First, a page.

Curry Mile, Manchester The Curry Mile in Manchester is one single road in the suburb of Rusholme that contains over fifty Indian restaurants. As we cruised down the road I rechristened it Vindaloo Vegas. There was a neon war going on and each restaurant was trying to outdo the others with dazzling displays of bilious colours and flashing lights.

As soon as we sat down at one of the restaurants (and dad's first ever Indian restaurant), an Indian waiter approached and said in a thick Mancunian accent, ‘Ay-oop, would you lark a beer t’start?’

‘Would you like a Kingfisher beer?’ I said to Dad. ‘It’s from India.’

‘As long as it’s not made with water from the Ganges.’

Even the Indian music playing in the background was too much for Dad.

‘You’d think they’d put some bloody decent music on,’ he grumbled. As plates of food, including chicken tikka masala, rogan josh, rice and naan bread, were being set on the table Dad screwed up his face and said, ‘It looks like the dog’s eaten something that’s upset it.’

There was only a few mouthfuls of food left on Dad’s plate as he wiped his mouth clean and announced, ‘That was the best Indian meal I’ve ever had.’ It wasn’t quite an Indian meal, though. He’d ordered omelette and chips.

Historic Dockyard, Chatham, England Dad worked on a submarine in the Royal Navy in the 1940s and 50s. We went in a submarine at the Historic Dockyard Chatham. Dad was swinging between the decks like a 16-year old sailor. The funniest thing was the menu in the galley. Pinned to the wall was a week’s menu dating back to the 1960s (the Ocelot was completed in 1962—the last warship built at Chatham). I stared at it with disbelief. It was basically Dad’s meal plan for the past seventy years. There was roast beef and yorkshire pudding, cod and chips, sausages and mash, baked beans on toast, steak and kidney pie, corned beef and, for dessert, bread and butter pudding and trifle. It didn’t phase Dad at all that he had based his entire culinary life on a Royal Navy weekly menu plan.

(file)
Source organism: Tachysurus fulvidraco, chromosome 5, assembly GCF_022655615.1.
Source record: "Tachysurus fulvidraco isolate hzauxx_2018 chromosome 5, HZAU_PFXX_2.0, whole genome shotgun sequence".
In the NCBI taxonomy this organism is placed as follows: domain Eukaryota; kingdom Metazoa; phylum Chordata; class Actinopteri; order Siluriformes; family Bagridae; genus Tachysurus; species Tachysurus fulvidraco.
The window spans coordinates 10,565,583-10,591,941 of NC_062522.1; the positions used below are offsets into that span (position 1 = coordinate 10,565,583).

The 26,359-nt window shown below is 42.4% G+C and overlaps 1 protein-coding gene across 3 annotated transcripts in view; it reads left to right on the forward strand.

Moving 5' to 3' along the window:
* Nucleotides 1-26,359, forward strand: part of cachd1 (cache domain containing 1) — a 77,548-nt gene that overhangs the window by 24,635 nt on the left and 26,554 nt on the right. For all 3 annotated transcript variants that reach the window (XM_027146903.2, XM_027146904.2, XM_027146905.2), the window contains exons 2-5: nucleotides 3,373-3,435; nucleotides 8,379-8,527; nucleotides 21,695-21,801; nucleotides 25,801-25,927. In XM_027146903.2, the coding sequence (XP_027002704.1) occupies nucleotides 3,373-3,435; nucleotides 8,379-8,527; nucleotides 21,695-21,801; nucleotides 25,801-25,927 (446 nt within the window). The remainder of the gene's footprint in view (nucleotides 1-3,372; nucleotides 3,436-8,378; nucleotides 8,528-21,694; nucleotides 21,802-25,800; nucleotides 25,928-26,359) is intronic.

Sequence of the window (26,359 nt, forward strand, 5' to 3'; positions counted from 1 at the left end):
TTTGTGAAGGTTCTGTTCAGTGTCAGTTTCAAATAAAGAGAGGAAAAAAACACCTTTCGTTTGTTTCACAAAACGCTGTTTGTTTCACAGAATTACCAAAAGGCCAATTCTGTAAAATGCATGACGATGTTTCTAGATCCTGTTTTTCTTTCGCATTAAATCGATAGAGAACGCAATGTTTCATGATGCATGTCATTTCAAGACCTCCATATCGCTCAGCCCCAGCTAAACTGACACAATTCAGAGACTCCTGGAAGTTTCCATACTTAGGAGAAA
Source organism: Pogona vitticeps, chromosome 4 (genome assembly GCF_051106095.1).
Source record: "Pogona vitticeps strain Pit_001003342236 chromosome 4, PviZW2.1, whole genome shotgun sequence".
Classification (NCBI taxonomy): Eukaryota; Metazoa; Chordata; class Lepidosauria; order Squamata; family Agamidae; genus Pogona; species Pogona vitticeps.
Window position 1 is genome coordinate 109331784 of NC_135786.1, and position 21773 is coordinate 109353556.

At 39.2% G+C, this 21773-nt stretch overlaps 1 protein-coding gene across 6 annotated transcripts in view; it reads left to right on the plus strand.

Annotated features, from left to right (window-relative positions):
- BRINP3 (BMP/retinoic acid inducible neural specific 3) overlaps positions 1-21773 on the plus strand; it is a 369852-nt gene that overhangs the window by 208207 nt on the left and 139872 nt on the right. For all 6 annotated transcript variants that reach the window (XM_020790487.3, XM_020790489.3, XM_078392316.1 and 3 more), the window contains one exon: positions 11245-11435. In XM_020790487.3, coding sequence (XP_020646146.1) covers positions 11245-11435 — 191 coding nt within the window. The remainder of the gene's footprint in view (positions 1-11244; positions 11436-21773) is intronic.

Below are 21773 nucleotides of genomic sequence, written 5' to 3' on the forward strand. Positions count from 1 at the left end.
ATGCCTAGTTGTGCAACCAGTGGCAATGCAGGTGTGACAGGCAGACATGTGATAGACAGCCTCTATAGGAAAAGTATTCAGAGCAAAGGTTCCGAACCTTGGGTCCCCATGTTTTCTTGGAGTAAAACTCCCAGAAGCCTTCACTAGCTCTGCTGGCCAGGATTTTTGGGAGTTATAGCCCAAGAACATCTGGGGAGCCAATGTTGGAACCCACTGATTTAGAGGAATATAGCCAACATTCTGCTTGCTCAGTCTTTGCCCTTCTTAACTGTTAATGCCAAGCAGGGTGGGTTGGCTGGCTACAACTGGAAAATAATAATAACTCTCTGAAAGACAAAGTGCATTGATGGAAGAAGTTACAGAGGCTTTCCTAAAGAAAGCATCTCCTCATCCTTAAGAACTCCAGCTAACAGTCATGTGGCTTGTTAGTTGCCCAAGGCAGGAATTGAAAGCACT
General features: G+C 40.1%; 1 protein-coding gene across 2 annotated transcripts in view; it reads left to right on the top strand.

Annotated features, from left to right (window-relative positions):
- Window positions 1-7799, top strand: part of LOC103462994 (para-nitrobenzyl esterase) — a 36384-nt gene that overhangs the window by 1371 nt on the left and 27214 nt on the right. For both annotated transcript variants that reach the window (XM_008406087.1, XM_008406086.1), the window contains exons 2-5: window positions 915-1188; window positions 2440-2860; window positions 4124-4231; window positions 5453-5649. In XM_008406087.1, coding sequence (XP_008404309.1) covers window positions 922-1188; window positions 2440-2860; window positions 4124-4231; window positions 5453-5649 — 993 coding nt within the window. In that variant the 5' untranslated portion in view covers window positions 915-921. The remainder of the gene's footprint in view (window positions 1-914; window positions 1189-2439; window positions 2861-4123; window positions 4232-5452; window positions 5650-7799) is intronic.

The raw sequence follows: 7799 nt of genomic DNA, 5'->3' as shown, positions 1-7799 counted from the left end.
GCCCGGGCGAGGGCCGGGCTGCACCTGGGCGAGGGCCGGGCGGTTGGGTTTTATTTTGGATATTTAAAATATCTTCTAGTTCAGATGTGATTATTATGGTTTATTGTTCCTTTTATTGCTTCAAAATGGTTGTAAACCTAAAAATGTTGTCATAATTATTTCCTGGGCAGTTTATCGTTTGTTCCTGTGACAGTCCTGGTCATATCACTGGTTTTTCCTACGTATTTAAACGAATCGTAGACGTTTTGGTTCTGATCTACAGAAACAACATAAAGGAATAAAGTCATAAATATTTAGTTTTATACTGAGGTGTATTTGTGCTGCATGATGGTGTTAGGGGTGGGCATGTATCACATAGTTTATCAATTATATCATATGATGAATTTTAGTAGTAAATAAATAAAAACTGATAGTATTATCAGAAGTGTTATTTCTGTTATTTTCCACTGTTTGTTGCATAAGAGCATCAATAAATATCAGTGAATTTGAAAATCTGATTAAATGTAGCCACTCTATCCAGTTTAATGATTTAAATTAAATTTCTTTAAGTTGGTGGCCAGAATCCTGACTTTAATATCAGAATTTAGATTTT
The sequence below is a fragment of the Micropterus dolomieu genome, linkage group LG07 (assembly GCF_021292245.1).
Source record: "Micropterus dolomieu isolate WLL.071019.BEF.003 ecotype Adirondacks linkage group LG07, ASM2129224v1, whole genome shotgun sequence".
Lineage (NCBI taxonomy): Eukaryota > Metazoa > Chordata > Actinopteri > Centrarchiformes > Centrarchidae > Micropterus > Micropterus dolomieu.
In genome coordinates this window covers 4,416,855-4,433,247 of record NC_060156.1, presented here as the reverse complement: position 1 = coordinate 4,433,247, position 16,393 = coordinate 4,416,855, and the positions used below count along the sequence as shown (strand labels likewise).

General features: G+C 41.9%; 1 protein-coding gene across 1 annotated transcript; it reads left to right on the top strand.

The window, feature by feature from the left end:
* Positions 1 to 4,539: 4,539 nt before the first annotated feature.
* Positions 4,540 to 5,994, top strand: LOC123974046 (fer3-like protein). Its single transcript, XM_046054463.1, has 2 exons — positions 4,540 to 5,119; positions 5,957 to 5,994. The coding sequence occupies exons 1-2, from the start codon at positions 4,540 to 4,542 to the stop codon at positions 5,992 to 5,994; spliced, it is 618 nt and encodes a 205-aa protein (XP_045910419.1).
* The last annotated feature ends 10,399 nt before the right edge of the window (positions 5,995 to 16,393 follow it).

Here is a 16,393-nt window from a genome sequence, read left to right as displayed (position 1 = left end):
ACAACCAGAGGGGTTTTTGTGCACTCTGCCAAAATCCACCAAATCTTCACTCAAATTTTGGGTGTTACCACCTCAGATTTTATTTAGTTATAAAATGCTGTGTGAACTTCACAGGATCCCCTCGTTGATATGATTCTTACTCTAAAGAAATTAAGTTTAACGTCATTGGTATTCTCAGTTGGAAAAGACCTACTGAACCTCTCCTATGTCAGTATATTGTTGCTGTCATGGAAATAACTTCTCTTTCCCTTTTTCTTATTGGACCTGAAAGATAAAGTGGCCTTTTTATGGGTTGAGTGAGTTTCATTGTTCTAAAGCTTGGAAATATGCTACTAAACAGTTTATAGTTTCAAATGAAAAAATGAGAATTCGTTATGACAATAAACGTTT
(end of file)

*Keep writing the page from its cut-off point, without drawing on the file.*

Butlins Holiday Camp, Minehead, England When we were kids growing up in England, we would go to a Butlins Holiday Camp for our annual summer holiday. There are now only three Butlins left—at its peak in the sixties there were around a hundred registered holiday camps in the UK, including ten Butlins. The three remaining Butlins camps are Minehead, Bognor Regis and Skegness. We went to the Butlins in Minehead in Devon, and I got to see my dad a little drunk for the first time ever. It was our last night (of three) at Butlins and went to the mock-Tudor pub to watch England play France in the Euros. Dad immediately befriended a couple of lads (as he does) and we were soon in a shout with Bob from Bristol and Pete from Leeds. The only problem was that they drank like fish. By the time the match started, Dad and I had three full pints of beer sitting in front of us. England scored the first goal and the room erupted with a deafening roar. Bob celebrated by buying us another two pints of lager each. With only two minutes to go, and the Barmy Army singing winning chants, France scored two goals. When the whistle blew there was dead silence.